Differences in Darts (Soft & Steel)

Other than the proverbial "How high do I hang my dartboard?" question, the ones that come in tied for second are "What dart should I buy?" and "What is the difference between dart 'A' and dart 'B'?" Considering I'm still getting question number one and I've had that information posted at this site for a very long time, I know this will not eliminate the second question altogether, but should cut down on the amount of them. I was going to split this page up into two parts, soft & steel, until this little light went off and I realized the only difference between the two are the points and weights. So one page it is and it has been divided into the following sections:

Send me an email and let me know what you think.

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What Darts are Constructed of

With the exception of wooden darts, both soft and steel-tip darts are made of the same materials. The major differences that will be discussed between them are weight and cost.

Wooden Dart

Wooden Darts

Wooden Dart

You don't see these around very often but they are a lot of fun to throw with. They are made of lightweight wood shaft with turkey feather flights (no parts to replace). I have four sets I ordered from Al's American Darts for use with their wooden dartboard. They weigh around 12 grams so they really aren't that much lighter than electronic darts. They work just fine with any bristle board.

Brass Dart - Steel

Brass Darts

Brass Dart - Electronic

Brass is the lightest of the three metallic darts listed here. It is a soft alloy (copper & zinc) which makes it easy to for manufacturers to shape and work with.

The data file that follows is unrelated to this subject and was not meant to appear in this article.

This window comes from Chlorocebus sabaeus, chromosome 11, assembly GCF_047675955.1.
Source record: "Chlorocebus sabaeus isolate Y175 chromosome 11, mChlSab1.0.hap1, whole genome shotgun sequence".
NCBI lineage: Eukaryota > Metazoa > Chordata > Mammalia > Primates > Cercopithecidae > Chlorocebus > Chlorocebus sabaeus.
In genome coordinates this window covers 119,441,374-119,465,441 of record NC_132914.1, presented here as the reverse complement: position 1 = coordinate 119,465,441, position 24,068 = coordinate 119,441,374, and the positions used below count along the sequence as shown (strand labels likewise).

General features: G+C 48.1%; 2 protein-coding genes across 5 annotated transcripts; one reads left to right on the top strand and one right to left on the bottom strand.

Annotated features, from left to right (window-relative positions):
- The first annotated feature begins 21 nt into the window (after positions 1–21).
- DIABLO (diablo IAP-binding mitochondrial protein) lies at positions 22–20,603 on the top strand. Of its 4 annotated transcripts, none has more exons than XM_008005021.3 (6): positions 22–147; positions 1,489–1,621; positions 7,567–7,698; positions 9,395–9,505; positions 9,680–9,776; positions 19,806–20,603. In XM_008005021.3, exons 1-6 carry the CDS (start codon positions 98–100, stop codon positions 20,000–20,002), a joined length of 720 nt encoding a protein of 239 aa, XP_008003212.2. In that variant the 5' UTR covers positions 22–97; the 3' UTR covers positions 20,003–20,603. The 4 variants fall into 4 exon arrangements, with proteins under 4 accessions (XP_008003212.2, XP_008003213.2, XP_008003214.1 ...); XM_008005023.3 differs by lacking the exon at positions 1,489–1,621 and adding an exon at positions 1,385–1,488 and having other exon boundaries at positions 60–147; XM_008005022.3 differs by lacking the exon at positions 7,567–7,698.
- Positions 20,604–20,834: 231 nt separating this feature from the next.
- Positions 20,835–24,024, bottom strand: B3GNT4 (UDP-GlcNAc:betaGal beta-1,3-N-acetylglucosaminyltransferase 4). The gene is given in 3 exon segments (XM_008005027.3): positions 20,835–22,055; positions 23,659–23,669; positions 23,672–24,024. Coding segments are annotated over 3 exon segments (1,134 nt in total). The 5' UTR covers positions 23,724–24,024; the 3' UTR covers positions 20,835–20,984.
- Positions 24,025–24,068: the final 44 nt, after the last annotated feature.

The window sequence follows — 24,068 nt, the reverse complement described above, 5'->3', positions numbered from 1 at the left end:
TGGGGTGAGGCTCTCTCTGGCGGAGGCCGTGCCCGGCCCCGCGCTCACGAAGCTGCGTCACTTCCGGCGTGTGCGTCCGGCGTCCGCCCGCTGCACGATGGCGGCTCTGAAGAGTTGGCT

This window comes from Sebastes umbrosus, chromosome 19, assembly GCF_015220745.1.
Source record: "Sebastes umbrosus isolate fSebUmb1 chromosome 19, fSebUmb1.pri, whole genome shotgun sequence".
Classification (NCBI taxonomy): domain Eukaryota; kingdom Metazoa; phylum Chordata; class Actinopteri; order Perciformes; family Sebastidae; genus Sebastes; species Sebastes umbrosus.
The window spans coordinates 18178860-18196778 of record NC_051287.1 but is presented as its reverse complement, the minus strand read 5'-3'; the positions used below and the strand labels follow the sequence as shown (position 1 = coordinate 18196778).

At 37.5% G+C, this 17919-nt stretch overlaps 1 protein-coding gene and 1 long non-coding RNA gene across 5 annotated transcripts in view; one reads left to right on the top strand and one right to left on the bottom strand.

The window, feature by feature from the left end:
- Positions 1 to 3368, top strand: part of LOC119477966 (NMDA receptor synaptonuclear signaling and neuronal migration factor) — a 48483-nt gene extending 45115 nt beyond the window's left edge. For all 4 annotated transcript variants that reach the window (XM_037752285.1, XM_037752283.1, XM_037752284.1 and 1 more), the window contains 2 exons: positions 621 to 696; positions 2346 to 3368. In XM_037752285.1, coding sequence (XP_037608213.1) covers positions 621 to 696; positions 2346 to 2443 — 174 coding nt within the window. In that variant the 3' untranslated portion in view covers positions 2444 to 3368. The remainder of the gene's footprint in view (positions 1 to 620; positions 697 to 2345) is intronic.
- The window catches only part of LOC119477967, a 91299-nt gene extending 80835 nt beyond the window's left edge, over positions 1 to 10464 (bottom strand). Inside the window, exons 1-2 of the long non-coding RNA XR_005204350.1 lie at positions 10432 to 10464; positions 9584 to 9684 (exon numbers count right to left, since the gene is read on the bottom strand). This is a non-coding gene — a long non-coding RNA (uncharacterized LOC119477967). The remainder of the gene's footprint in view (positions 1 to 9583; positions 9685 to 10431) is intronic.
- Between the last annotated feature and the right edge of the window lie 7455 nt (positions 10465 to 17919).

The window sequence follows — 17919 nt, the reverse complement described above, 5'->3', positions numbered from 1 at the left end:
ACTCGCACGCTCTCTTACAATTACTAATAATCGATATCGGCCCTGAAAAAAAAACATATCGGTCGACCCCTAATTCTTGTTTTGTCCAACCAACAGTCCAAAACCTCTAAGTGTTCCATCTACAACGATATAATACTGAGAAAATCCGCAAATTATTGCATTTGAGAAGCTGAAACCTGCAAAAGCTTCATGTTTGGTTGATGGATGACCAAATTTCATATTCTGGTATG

Nickle - Steel

Nickel-Silver Darts

Nickle - Electronic

Nickel-silver is yet another light dart that is an alloy consisting of nickel, copper and zinc. Like brass, it is easy for manufacturers to shape and work with.

Tungsten - Steel

Tungsten Darts

Tungsten - Electronic

Tungsten, unlike brass and nickel-silver, is a very heavy and dense metal. It is usually mixed with nickel so you will see on a package something like 80-20 (80% tungsten/20% nickel). It is harder to work with but will last longer than the other two (especially the knurling). On average, a 20 gram tungsten dart will be ½ the size of a 20 gram brass dart which will allow for tighter groupings on the board. This is the reason most of the really good throwers use tungsten darts but if you're just starting out, you won't be throwing tight groupings anyway, regardless of the dart you're using.